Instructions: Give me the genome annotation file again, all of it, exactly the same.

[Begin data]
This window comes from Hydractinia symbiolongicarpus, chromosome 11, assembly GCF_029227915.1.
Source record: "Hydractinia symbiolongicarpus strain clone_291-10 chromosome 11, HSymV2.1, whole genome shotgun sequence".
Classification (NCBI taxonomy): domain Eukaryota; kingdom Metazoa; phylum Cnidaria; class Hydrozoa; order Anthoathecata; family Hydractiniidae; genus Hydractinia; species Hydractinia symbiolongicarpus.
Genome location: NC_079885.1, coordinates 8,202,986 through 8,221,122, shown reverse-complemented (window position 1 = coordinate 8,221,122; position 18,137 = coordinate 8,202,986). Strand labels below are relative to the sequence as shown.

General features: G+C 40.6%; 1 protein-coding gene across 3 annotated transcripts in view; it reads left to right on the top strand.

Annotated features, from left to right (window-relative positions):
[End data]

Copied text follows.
This window comes from Hydractinia symbiolongicarpus, chromosome 11, assembly GCF_029227915.1.
Source record: "Hydractinia symbiolongicarpus strain clone_291-10 chromosome 11, HSymV2.1, whole genome shotgun sequence".
Classification (NCBI taxonomy): domain Eukaryota; kingdom Metazoa; phylum Cnidaria; class Hydrozoa; order Anthoathecata; family Hydractiniidae; genus Hydractinia; species Hydractinia symbiolongicarpus.
Genome location: NC_079885.1, coordinates 8,202,986 through 8,221,122, shown reverse-complemented (window position 1 = coordinate 8,221,122; position 18,137 = coordinate 8,202,986). Strand labels below are relative to the sequence as shown.

General features: G+C 40.6%; 1 protein-coding gene across 3 annotated transcripts in view; it reads left to right on the top strand.

Annotated features, from left to right (window-relative positions):